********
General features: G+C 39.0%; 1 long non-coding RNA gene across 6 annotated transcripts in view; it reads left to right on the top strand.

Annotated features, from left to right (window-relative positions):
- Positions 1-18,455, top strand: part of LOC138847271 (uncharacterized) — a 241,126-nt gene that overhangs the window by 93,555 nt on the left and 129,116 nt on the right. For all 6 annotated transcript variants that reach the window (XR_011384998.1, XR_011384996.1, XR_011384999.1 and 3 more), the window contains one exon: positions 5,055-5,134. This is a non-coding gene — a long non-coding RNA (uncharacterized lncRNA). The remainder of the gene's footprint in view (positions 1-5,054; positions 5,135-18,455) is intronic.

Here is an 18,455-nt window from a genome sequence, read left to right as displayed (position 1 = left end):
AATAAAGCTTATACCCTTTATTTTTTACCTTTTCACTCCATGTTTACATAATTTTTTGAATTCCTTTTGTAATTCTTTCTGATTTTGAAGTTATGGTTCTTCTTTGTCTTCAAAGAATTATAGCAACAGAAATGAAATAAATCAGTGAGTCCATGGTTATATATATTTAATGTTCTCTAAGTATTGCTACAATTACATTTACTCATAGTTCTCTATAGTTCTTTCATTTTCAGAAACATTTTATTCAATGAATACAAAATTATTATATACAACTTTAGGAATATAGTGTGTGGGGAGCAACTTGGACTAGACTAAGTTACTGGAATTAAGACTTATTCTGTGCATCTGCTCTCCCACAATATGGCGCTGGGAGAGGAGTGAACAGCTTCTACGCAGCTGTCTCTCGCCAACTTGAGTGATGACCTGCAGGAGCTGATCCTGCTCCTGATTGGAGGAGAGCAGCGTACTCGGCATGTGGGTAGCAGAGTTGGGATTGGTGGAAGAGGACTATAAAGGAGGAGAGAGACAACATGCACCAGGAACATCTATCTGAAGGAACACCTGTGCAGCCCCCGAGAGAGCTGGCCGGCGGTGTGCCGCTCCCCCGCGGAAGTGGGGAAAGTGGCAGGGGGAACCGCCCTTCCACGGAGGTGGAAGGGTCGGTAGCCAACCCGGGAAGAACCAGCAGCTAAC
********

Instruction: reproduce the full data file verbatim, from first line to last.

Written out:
General features: G+C 39.0%; 1 long non-coding RNA gene across 6 annotated transcripts in view; it reads left to right on the top strand.

Annotated features, from left to right (window-relative positions):
- Positions 1-18,455, top strand: part of LOC138847271 (uncharacterized) — a 241,126-nt gene that overhangs the window by 93,555 nt on the left and 129,116 nt on the right. For all 6 annotated transcript variants that reach the window (XR_011384998.1, XR_011384996.1, XR_011384999.1 and 3 more), the window contains one exon: positions 5,055-5,134. This is a non-coding gene — a long non-coding RNA (uncharacterized lncRNA). The remainder of the gene's footprint in view (positions 1-5,054; positions 5,135-18,455) is intronic.

Here is an 18,455-nt window from a genome sequence, read left to right as displayed (position 1 = left end):
AATAAAGCTTATACCCTTTATTTTTTACCTTTTCACTCCATGTTTACATAATTTTTTGAATTCCTTTTGTAATTCTTTCTGATTTTGAAGTTATGGTTCTTCTTTGTCTTCAAAGAATTATAGCAACAGAAATGAAATAAATCAGTGAGTCCATGGTTATATATATTTAATGTTCTCTAAGTATTGCTACAATTACATTTACTCATAGTTCTCTATAGTTCTTTCATTTTCAGAAACATTTTATTCAATGAATACAAAATTATTATATACAACTTTAGGAATATAGTGTGTGGGGAGCAACTTGGACTAGACTAAGTTACTGGAATTAAGACTTATTCTGTGCATCTGCTCTCCCACAATATGGCGCTGGGAGAGGAGTGAACAGCTTCTACGCAGCTGTCTCTCGCCAACTTGAGTGATGACCTGCAGGAGCTGATCCTGCTCCTGATTGGAGGAGAGCAGCGTACTCGGCATGTGGGTAGCAGAGTTGGGATTGGTGGAAGAGGACTATAAAGGAGGAGAGAGACAACATGCACCAGGAACATCTATCTGAAGGAACACCTGTGCAGCCCCCGAGAGAGCTGGCCGGCGGTGTGCCGCTCCCCCGCGGAAGTGGGGAAAGTGGCAGGGGGAACCGCCCTTCCACGGAGGTGGAAGGGTCGGTAGCCAACCCGGGAAGAACCAGCAGCTAAC